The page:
Lestrade shrugged his shoulders. "I am afraid that my colleague has been a little quick in forming his conclusions," he said.
"But he is right. Oh! I know that he is right. James never did it. And about his quarrel with his father, I am sure that the reason why he would not speak about it to the coroner was because I was concerned in it."
"In what way?" asked Holmes.
"It is no time for me to hide anything. James and his father had many disagreements about me. Mr. McCarthy was very anxious that there should be a marriage between us. James and I have always loved each other as brother and sister; but of course he is young and has seen very little of life yet, and–and–well, he naturally did not wish to do anything like that yet. So there were quarrels, and this, I am sure, was one of them."
"And your father?" asked Holmes. "Was he in favour of such a union?"
"No, he was averse to it also. No one but Mr. McCarthy was in favour of it." A quick blush passed over her fresh young face as Holmes shot one of his keen, questioning glances at her.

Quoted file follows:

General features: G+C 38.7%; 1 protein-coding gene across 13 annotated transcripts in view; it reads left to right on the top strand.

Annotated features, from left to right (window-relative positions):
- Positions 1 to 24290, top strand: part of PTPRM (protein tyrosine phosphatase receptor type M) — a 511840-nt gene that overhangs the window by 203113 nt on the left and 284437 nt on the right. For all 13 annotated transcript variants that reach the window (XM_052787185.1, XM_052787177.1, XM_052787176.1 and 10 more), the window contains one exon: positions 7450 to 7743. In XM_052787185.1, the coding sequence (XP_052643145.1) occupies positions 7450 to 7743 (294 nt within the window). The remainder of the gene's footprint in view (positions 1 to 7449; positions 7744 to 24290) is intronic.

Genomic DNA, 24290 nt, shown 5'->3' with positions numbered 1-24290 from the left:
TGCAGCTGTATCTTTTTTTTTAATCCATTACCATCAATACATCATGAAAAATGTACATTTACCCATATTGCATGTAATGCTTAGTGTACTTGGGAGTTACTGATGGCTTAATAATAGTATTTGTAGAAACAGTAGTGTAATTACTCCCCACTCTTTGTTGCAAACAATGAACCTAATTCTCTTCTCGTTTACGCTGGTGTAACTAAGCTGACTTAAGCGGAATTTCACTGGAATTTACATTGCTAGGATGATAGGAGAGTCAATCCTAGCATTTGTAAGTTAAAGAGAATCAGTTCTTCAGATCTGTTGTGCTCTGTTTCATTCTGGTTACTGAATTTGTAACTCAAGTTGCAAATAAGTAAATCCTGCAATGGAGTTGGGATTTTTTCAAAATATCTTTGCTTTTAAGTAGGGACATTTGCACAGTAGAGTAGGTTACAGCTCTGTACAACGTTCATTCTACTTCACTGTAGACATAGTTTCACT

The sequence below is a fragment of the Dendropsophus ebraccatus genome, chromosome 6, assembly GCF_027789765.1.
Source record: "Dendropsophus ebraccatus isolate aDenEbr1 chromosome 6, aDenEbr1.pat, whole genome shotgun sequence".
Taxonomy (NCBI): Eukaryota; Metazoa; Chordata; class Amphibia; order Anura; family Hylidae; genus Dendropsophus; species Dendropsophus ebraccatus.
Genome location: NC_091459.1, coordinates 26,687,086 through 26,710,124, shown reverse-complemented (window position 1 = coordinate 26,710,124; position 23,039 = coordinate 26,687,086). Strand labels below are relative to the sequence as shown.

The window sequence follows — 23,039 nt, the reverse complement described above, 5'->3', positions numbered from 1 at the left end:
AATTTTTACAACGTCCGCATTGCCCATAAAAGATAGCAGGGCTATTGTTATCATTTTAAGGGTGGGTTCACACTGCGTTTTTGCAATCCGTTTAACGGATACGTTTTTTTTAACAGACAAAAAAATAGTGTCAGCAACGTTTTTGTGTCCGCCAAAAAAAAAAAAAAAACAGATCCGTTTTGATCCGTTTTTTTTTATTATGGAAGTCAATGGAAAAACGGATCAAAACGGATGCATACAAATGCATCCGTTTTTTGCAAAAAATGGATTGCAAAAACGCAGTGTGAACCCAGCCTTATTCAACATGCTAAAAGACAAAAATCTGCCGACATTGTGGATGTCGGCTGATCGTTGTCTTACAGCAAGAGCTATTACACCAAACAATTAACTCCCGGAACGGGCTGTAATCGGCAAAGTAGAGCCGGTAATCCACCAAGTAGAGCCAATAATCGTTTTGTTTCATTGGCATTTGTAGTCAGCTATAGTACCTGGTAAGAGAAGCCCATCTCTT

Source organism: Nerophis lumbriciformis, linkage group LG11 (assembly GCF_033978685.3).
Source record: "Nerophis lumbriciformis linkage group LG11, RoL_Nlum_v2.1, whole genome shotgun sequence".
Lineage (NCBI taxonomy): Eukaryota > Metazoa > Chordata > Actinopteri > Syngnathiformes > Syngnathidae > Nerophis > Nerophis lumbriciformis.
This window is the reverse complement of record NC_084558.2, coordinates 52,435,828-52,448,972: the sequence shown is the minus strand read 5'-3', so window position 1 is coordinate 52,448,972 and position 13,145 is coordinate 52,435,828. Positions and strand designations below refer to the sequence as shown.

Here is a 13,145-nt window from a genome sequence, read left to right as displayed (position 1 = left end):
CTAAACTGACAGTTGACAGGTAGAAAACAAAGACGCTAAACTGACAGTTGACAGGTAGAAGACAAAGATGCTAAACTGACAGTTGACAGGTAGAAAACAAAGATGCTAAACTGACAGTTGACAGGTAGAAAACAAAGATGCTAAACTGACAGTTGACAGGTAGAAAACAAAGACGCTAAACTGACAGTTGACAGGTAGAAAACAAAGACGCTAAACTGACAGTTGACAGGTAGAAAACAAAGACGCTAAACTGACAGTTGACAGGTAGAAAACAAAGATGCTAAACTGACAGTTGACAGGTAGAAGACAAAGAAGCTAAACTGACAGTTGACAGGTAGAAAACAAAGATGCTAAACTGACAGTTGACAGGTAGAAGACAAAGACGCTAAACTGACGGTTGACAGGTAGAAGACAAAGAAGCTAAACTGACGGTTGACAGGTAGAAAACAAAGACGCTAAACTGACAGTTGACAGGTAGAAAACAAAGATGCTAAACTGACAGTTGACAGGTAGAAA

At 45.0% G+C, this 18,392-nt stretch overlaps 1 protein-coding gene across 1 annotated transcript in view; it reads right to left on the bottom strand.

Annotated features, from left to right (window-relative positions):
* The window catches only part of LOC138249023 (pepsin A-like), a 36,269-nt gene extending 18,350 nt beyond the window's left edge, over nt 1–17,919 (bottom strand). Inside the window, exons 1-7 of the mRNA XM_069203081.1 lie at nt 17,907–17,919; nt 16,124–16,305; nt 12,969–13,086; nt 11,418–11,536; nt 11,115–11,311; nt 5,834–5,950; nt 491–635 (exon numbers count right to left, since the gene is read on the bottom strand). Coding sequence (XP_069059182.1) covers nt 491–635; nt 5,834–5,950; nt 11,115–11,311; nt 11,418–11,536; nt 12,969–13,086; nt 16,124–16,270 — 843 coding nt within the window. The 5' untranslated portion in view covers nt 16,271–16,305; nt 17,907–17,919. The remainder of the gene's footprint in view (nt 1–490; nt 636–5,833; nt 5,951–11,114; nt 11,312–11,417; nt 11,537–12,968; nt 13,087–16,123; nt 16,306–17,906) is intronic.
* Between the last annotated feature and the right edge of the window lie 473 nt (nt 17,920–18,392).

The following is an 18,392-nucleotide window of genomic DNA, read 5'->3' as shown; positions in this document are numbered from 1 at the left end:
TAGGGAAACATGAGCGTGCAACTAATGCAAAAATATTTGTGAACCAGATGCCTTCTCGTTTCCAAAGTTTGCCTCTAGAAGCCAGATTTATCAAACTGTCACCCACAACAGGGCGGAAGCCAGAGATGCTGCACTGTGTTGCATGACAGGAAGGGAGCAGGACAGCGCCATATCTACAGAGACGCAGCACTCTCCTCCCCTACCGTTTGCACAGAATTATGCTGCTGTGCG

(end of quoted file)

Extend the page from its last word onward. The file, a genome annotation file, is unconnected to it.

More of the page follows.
"Thank you for this information," said he. "May I see your father if I call to-morrow?"
"I am afraid the doctor won't allow it."
"Yes, have you not heard? Poor father has never been strong for years back, but this has broken him down completely. He has taken to his bed, and Dr. Willows says that he is a wreck and that his nervous system is shattered. Mr. McCarthy was the only man alive who had known dad in the old days in Victoria."
"Ha! In Victoria! That is important."
"Yes, at the mines."
"Quite so; at the gold-mines, where, as I understand, Mr. Turner made his money."
"Thank you, Miss Turner. You have been of material assistance to me."
"You will tell me if you have any news to-morrow. No doubt you will go to the prison to see James. Oh, if you do, Mr. Holmes, do tell him that I know him to be innocent."